The Tiverton School Committee and the Rhode Island ACLU have settled a suit the School Committee had filed seeking clarification of its obligations to Cheryl McCullough, a retired Tiverton School Department employee seeking to add Joyce Boivin, McCullough’s same-sex spouse, to her health insurance plan. The lawsuit was filed in September against McCullough, a Tiverton guidance counselor and health educator for 27 years, and her spouse, Joyce Boivin. They were married last year in Massachusetts, where they reside, following that state’s supreme court decision allowing same-sex couples to marry.  After being sued, McCullough contacted the ACLU for assistance.

As a retired teacher, McCullough is entitled to receive family health care benefits until the age of 65 under the school district’s collective bargaining agreement. When she sought to have her spouse added to her benefits, the School Committee, uncertain whether the couple was entitled to the same retirement benefits as opposite-sex married partners, referred the matter to Superior Court.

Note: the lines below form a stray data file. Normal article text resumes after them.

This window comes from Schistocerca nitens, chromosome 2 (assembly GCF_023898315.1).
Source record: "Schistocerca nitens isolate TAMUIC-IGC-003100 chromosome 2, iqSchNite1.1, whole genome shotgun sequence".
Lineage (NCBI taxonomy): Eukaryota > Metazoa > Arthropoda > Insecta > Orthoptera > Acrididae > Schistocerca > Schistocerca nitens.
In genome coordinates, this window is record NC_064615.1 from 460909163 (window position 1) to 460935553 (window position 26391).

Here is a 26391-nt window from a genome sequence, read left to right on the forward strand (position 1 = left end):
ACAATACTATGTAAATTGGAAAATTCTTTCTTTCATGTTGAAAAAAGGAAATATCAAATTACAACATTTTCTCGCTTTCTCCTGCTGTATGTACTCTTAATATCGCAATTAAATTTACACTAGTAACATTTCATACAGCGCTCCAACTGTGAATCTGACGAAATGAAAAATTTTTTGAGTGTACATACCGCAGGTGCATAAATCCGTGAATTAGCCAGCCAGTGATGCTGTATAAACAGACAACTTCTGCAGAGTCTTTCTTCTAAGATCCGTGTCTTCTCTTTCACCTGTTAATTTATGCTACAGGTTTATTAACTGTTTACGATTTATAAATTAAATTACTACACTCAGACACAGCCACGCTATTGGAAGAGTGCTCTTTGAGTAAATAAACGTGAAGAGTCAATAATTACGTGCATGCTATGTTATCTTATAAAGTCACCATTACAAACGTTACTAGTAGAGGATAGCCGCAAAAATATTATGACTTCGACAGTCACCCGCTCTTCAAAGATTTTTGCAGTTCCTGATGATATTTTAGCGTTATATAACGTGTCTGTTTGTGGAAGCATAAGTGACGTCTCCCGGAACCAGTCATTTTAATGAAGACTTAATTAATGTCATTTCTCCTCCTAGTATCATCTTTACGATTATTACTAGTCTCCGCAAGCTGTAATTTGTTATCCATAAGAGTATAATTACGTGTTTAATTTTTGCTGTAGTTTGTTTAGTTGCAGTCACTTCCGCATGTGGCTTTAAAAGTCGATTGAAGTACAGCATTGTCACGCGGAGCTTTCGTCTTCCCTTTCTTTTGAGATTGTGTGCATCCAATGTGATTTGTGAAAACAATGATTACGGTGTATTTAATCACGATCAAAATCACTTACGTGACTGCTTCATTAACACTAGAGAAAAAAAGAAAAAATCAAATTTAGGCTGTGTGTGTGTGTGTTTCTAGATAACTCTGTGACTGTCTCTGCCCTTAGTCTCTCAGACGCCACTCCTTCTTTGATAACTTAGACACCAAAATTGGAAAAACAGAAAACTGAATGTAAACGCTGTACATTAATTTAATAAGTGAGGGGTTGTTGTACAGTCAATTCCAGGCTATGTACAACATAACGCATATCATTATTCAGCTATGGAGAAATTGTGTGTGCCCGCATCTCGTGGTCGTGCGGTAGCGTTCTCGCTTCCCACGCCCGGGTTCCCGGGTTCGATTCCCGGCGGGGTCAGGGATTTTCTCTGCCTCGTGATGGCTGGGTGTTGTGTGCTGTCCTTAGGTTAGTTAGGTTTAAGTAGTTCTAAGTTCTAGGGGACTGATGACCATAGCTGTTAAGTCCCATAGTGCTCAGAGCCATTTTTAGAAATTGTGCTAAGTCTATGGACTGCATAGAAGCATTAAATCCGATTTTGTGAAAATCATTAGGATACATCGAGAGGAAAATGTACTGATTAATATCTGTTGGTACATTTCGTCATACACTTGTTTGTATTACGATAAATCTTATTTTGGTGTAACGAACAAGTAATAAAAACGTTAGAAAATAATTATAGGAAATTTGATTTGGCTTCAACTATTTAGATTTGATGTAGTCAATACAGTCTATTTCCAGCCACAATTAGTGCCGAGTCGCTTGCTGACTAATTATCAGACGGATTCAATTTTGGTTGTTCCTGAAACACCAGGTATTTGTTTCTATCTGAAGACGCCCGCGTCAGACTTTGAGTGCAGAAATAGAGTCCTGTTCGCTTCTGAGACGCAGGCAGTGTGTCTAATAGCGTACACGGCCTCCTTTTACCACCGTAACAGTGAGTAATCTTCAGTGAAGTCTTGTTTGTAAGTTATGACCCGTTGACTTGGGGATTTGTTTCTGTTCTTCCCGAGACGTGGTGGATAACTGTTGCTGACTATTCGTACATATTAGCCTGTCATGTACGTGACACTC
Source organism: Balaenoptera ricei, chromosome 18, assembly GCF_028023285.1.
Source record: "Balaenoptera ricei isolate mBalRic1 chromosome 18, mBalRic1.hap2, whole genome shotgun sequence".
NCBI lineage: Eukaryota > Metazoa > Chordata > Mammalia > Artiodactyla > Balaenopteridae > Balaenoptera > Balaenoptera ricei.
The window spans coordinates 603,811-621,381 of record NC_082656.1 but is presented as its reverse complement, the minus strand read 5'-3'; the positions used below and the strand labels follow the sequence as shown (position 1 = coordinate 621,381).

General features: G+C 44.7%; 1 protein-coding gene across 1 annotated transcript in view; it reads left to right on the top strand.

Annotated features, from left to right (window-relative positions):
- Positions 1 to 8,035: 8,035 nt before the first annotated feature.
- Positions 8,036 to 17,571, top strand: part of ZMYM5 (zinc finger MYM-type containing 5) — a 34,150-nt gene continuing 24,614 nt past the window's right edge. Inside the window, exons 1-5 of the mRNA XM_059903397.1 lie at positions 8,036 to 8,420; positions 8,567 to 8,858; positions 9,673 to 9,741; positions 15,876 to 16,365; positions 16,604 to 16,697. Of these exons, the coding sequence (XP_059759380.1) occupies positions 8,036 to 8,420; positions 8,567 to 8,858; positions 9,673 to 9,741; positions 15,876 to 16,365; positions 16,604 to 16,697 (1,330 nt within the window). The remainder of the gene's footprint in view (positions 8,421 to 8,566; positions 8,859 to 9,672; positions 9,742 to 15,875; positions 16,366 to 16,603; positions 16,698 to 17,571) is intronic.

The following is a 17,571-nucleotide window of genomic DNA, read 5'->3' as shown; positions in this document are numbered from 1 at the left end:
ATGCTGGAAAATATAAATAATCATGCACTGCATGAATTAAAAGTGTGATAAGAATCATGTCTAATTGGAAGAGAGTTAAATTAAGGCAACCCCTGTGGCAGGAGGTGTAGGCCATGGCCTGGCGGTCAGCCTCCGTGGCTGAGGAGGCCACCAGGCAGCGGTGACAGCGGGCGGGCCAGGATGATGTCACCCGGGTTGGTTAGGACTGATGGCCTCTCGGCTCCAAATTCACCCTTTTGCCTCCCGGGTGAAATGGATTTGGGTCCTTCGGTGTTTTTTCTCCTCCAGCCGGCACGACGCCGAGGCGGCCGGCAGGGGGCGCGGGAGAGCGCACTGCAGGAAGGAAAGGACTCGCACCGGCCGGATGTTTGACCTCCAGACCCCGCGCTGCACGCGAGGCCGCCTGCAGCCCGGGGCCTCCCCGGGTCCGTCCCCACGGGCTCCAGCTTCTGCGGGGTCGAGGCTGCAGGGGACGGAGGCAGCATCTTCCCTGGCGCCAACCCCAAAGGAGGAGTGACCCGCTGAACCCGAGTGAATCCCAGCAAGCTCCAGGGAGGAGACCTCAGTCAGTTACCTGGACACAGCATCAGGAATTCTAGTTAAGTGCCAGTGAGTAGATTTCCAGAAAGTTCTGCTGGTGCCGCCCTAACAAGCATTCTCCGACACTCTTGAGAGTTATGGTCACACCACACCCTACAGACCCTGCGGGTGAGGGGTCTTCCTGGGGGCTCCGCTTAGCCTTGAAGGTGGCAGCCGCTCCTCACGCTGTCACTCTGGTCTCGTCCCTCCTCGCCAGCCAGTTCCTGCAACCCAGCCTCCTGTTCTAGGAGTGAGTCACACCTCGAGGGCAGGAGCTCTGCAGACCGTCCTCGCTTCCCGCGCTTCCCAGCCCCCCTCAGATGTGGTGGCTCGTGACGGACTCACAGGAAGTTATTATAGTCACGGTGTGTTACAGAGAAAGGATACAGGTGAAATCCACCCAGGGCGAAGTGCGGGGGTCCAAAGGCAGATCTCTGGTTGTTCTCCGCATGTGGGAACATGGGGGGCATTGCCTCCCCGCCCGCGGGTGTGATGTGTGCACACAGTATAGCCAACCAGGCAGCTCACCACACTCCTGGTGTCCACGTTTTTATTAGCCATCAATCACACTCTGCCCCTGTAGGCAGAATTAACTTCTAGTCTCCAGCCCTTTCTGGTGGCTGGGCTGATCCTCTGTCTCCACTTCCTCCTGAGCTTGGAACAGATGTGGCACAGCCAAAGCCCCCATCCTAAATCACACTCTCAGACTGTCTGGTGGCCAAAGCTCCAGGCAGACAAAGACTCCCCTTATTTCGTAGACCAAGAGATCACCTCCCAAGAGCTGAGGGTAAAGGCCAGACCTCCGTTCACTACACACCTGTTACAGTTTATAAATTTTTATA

However, because the suit was filed without the opportunity for the school committee to have heard from Ms. McCullough, an executive session was held at which Ms. McCullough’s counsel presented arguments on her behalf, including clarifying information from Blue Cross/Blue Shield of Rhode Island regarding the health insurance contract at issue.  Because the school district’s health insurance policy explicitly extends coverage for couples whose marriage is legally recognized in the state where they wed, and because there is no question of the validity of McCullough’s marriage in Massachusetts, Blue Cross, since the filing of the suit, agreed to provide coverage to McCullough’s spouse under these circumstances.

As a result of that session, all the parties agreed that the matter was resolvable on narrow contractual grounds.  McCullough was represented by both John DeCubellis, Jr. of the NEA/RI and ACLU volunteer attorney Lynette Labinger, who also represented Ms. Boivin. Assistance in the case was provided by Gary Buseck, Legal Director for Gay & Lesbian Advocates & Defenders in Boston.